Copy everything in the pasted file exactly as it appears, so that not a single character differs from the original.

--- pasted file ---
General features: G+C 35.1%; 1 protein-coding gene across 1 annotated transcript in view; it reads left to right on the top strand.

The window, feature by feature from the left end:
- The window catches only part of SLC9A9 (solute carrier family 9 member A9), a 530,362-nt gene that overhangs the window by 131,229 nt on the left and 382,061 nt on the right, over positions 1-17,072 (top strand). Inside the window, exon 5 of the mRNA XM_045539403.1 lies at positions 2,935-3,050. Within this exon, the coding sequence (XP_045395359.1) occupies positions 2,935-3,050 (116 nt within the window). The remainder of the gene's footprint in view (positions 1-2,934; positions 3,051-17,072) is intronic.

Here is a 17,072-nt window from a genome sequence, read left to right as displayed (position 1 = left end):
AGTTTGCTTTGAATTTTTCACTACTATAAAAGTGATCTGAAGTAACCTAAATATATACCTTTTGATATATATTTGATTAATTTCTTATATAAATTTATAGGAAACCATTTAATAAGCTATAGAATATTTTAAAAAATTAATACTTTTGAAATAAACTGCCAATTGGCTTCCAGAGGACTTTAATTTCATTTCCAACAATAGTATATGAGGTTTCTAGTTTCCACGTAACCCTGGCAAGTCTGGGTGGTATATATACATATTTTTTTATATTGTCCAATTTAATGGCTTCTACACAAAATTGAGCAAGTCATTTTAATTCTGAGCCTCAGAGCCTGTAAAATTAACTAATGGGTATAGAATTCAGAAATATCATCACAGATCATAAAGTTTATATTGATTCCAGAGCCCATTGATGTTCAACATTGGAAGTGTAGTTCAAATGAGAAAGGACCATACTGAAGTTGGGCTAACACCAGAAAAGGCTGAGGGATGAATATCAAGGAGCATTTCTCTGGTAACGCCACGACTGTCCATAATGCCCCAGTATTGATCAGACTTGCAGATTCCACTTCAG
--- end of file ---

General features: G+C 35.1%; 1 protein-coding gene across 1 annotated transcript in view; it reads left to right on the top strand.

The window, feature by feature from the left end:
- The window catches only part of SLC9A9 (solute carrier family 9 member A9), a 530,362-nt gene that overhangs the window by 131,229 nt on the left and 382,061 nt on the right, over positions 1-17,072 (top strand). Inside the window, exon 5 of the mRNA XM_045539403.1 lies at positions 2,935-3,050. Within this exon, the coding sequence (XP_045395359.1) occupies positions 2,935-3,050 (116 nt within the window). The remainder of the gene's footprint in view (positions 1-2,934; positions 3,051-17,072) is intronic.

Here is a 17,072-nt window from a genome sequence, read left to right as displayed (position 1 = left end):
AGTTTGCTTTGAATTTTTCACTACTATAAAAGTGATCTGAAGTAACCTAAATATATACCTTTTGATATATATTTGATTAATTTCTTATATAAATTTATAGGAAACCATTTAATAAGCTATAGAATATTTTAAAAAATTAATACTTTTGAAATAAACTGCCAATTGGCTTCCAGAGGACTTTAATTTCATTTCCAACAATAGTATATGAGGTTTCTAGTTTCCACGTAACCCTGGCAAGTCTGGGTGGTATATATACATATTTTTTTATATTGTCCAATTTAATGGCTTCTACACAAAATTGAGCAAGTCATTTTAATTCTGAGCCTCAGAGCCTGTAAAATTAACTAATGGGTATAGAATTCAGAAATATCATCACAGATCATAAAGTTTATATTGATTCCAGAGCCCATTGATGTTCAACATTGGAAGTGTAGTTCAAATGAGAAAGGACCATACTGAAGTTGGGCTAACACCAGAAAAGGCTGAGGGATGAATATCAAGGAGCATTTCTCTGGTAACGCCACGACTGTCCATAATGCCCCAGTATTGATCAGACTTGCAGATTCCACTTCAG